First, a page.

First Amendment topicsAbout the First Amendment
News Story
print this   Print

Fla. appeals court sides with TV station in document dispute

By The Associated Press

ORLANDO, Fla. — A state appeals court has overturned a decision that restricted what an Orlando television station could broadcast about documents belonging to a political consultant.

The Florida 5th District Court of Appeal ruled on Oct. 4 that Doug Guetzloe failed to prove that his privacy concerns about the contents of the documents should trump WKMG-TV's First Amendment rights.

Guetzloe, who was at the center of an election-law scandal, said he'll request a rehearing and appeal the decision in Post-Newsweek v. Guetzloe.

"This is one battle in a long, drawn-out war," he said.

Earlier this year, a lower court barred the station from airing any reports from the documents, then later scaled back that restriction to Guetzloe's medical records and communications with attorneys. The appeals court reversed that order.

Guetzloe was found to have violated campaign-disclosure laws relating to an attack ad on a suburban candidate for mayor in 2003. Several other election-violation charges against him were dropped after he appealed.

The television station said it received the documents from a man who bought them for $10 at auction after Guetzloe failed to pay his rent at a self-storage unit where they had been kept.

“We are very happy with the ruling,” Jack Kirschenbaum, an attorney for WKMG, told the First Amendent Center Online. “It clarifies and enhances the law in Florida with regards to prior restraint. I don’t think it changed the law, but made it much clearer and helpful from a First Amendment standpoint.”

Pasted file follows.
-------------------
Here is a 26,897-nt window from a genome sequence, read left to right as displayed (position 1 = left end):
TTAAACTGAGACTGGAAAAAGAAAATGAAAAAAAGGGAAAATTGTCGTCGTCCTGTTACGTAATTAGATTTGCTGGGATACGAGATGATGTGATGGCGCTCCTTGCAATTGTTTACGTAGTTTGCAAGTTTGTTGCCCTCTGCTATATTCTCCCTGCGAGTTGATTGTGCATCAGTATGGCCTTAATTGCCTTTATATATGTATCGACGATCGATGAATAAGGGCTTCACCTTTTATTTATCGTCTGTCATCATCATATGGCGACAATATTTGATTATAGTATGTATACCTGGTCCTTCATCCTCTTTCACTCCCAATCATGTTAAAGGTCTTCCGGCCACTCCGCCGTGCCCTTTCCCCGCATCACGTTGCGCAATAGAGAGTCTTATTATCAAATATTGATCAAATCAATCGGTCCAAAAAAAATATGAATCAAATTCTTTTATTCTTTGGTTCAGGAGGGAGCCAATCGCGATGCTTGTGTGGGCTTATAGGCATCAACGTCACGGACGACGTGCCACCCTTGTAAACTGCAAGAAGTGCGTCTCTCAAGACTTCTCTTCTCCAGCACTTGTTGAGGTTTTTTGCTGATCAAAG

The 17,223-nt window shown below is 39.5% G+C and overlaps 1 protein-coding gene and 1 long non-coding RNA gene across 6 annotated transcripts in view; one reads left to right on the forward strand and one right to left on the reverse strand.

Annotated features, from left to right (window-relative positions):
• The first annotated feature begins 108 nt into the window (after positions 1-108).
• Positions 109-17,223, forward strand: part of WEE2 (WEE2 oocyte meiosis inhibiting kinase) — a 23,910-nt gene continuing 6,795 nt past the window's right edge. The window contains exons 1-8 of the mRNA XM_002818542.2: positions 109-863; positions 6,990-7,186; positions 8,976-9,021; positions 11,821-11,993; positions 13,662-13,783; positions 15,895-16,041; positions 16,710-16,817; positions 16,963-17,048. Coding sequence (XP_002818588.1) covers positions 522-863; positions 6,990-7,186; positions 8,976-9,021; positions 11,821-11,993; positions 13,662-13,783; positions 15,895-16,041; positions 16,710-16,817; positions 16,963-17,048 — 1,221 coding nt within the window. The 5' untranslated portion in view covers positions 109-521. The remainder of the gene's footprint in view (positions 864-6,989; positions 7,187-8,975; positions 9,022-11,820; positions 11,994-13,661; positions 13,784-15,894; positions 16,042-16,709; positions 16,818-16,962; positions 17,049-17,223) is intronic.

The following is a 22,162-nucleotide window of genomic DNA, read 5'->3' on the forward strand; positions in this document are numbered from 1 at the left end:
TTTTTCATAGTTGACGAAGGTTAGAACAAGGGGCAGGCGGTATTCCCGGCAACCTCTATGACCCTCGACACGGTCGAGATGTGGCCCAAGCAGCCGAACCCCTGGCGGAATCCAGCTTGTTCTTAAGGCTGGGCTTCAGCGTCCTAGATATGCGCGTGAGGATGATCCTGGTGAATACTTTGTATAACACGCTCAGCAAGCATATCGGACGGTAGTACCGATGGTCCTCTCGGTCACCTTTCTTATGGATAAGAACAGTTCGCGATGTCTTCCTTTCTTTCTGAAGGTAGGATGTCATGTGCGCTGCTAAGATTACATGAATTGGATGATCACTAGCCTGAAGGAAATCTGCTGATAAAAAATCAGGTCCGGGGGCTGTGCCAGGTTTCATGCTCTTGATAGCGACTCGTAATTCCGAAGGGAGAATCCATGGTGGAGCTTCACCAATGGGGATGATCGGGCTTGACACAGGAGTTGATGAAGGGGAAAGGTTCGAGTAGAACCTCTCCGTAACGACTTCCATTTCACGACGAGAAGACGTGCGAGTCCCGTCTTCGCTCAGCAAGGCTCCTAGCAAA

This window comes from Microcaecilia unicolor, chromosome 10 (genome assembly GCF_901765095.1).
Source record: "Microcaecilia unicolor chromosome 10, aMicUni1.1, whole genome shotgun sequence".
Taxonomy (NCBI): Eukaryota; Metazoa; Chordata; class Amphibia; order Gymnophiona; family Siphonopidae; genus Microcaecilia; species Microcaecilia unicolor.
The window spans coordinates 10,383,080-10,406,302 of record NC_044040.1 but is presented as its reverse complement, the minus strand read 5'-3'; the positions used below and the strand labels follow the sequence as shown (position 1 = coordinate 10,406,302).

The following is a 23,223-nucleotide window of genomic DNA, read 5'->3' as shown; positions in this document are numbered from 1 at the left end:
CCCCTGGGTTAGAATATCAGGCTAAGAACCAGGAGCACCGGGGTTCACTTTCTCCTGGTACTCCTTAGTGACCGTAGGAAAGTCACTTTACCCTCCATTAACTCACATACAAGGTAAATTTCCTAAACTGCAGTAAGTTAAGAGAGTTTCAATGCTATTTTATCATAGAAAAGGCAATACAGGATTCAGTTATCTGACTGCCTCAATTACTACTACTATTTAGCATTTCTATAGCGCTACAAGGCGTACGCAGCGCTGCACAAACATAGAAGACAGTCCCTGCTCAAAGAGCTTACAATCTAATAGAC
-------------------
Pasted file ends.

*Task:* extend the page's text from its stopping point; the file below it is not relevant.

Prior restraint lifted from Orlando's WKMG-TV
By Melanie Bengtson Repealing his previous order, judge gives go-ahead to station, which begins airing its series on election-law scandal based on auctioned documents. 02.15.07


S.C. judge bars Charleston newspaper from publishing tapes

Attorney says Post and Courier will argue at hearing that it should be able to publish information about phone calls lawmaker made from jail last month. 05.05.08

When courtrooms peer into newsrooms, watch out

By Gene Policinski A free, independent news media must stand apart from government to be effective — not be a source of notes, interviews, videotapes and other materials increasingly sought by judges and attorneys. 03.11.07

News summary page
View the latest news stories throughout the First Amendment Center Online.

Last system update: Monday, August 3, 2009 | 11:47:50
About this site
About the First Amendment
About the First Amendment Center
How to contribute
First Amendment programs
State of the First Amendment

Religious liberty in public schools
First Reports
Supreme Court
First Amendment publications
First Amendment Center history
Freedom Sings™
First Amendment

Congressional Research Service reports
Guest editorials
FOI material
The First Amendment

Lesson plans
Contact us
Privacy statement
Related links